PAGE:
I really do feel sad thinking about a music industry where albums don’t matter. When an artist I love after two years comes out of like nowhere again and releases an album, it feels so special. You get to listen to it and sit with it for a while. I feel like that’s lost with an EP.  Instead of waiting two years to release an album, people will release EP is like every year. So, it’s the same amount of work it’s just like a different time frame. It just feels a little bit less special to me, I gotta be honest. Even though that is probably what I’m going to do.

‘Bad Love’ basically draws some the same experiences and person that you wrote about in ‘Brooklyn Bridge.’ I wonder if it’s hard on you to draw from those older experiences? Does it reopen wounds or does it put things in its proper place?  

I think the moment that I wrote that song, I was feeling really bored. Like I was saying, I felt like my life was on hold and nothing interesting was happening. So, it wasn’t really difficult for me to think back to times where my life really was interesting and exciting. Which usually comes from a place that’s either really, really good or really, really bad. Never just fine.

So, it is an interesting place to draw from when it’s a very hectic place, but it wasn’t really hard for me to think back. I have like a good memory when it comes to how I feel about something, but not necessarily exactly what happened. When it comes to channeling emotions that I felt before, I think that is a skill that I have. Probably to a detriment because remembering feelings and not remembering all the facts is not great in an argument.

There are some lyrics that stuck out to me. “I am broken like the lights/That sneak in through your blinds/And bury you at night/I will surprise you.” It’s a really particular image you painted. 

I was thinking of this person’s bedroom. We lived in New York City and his old bedroom where he used to live had like these blinds that he never really closed them all the way. The light from the street would like always come through right onto his bed when we were sleeping. It was a very vivid memory I have of his apartment.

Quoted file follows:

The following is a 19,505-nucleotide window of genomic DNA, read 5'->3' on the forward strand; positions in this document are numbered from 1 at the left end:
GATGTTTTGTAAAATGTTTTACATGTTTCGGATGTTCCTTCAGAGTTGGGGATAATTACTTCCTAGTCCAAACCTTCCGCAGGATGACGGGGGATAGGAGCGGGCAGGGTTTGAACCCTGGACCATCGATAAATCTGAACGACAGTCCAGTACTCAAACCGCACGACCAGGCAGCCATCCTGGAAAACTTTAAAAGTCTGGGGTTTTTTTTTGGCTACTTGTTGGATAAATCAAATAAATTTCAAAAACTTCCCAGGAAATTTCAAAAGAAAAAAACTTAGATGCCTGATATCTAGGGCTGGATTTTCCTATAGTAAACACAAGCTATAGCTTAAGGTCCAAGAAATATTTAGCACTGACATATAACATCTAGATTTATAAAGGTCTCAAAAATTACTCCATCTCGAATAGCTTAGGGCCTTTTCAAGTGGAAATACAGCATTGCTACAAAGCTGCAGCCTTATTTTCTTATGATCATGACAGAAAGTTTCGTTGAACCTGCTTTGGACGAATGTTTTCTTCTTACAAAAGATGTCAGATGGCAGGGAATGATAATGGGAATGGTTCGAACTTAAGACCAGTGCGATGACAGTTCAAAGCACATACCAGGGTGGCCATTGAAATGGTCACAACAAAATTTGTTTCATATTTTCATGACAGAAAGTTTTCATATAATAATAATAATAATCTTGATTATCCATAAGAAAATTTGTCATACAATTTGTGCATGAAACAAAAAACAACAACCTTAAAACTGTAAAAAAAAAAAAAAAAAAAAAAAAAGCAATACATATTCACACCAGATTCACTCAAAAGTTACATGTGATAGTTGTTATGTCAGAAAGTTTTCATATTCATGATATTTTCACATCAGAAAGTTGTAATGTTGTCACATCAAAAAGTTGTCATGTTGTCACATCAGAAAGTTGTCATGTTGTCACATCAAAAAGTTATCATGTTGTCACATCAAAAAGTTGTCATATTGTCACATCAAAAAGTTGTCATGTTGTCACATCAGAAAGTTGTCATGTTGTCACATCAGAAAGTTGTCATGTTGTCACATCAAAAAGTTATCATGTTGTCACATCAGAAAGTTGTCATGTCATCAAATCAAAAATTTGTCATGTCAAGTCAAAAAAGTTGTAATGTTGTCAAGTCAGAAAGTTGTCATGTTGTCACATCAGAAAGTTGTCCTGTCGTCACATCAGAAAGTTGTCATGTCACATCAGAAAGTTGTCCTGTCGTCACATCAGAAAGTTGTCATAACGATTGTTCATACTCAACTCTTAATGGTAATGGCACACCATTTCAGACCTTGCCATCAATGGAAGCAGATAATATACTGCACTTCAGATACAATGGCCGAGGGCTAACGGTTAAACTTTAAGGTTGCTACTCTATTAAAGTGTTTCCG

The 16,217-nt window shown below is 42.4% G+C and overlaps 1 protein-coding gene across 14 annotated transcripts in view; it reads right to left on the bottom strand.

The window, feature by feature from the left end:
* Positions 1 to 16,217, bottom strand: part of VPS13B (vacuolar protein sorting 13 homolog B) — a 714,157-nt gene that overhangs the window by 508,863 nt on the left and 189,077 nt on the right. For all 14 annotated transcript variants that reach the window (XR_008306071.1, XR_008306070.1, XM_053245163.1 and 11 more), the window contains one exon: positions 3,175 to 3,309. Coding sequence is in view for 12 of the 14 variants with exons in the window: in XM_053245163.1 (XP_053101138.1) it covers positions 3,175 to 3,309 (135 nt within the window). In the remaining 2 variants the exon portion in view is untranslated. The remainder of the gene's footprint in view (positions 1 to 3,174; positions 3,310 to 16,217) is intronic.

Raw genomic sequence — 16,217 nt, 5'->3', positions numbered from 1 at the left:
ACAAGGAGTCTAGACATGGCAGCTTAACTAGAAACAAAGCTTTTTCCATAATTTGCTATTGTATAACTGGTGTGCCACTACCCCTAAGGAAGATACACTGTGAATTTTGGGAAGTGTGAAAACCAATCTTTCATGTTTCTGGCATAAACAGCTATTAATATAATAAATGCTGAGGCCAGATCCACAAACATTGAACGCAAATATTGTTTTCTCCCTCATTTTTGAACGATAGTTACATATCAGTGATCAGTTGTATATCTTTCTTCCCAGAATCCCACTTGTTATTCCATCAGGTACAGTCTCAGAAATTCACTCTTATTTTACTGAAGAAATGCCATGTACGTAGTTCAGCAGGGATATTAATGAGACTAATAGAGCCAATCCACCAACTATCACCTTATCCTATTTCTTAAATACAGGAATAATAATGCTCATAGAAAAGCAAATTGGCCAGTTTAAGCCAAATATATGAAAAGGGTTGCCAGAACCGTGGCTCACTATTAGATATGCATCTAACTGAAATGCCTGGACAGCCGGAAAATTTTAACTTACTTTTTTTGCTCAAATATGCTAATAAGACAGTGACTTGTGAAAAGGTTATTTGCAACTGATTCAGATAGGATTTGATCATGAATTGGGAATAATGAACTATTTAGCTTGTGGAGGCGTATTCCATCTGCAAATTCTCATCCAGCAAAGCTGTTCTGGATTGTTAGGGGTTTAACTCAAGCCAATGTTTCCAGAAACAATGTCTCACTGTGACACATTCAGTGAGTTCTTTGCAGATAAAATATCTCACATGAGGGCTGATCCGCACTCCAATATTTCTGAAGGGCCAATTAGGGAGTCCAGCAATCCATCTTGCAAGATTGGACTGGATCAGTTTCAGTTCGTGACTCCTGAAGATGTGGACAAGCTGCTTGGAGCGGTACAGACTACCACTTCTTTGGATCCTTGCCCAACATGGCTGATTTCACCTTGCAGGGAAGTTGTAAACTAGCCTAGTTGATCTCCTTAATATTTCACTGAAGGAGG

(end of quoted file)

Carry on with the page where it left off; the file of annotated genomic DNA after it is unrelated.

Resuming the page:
I always felt like throughout the earlier parts of me knowing him he did underestimate me. He even admitted to underestimating me and thought that I was a little bit dumb and dizzy. Until he started reading things I wrote on and listening to the art that I made. I always felt when I first got to know him that he just kind of wrote me off as kind of an idiot. I also knew that I wasn’t and he was just incorrect. So, that’s where it came from. I was thinking about how it’s so dark. You don’t expect that light to be coming in through the night and be something that can keep you awake.

You filmed the video on a super cold day in the UK. You even mentioned that it started snowing. how was that experience? 

That was a really great day. It was really cold, but sometimes you have to suck it up for like your art. And I was the one who chose to film and mark you know, which is like the coldest month ever. And I did think it was kind of funny that it just randomly snow there and like the whole country was like, freaking out about how it never snows.

I remember waking up and seeing just a blanket of snow outside the window in London. It was so beautiful and special because it doesn’t happen there very often at all. The fact that it started during our music video, I felt like the stars kind of aligned. That’s the perfect thing that could have happened to make our music video go into channeling the emotion of being in an icy relationship that’s like not good for you, you know?

We filmed at this place in London called God’s Own Junkyard which is a company that makes neon signs. They also have a showroom that they let people walk around which is insane. Although they’ve done Vogue shoots there, you really can’t bring cameras. We had to covertly film with an iPhone for the scenes that were shot in there. I think somehow blended in really well. We were trying to pretend that we weren’t filming a music video in there because you don’t want to get in trouble. However, it definitely looked like we were filming a music video.

Watch the new video for ‘Bad Love.’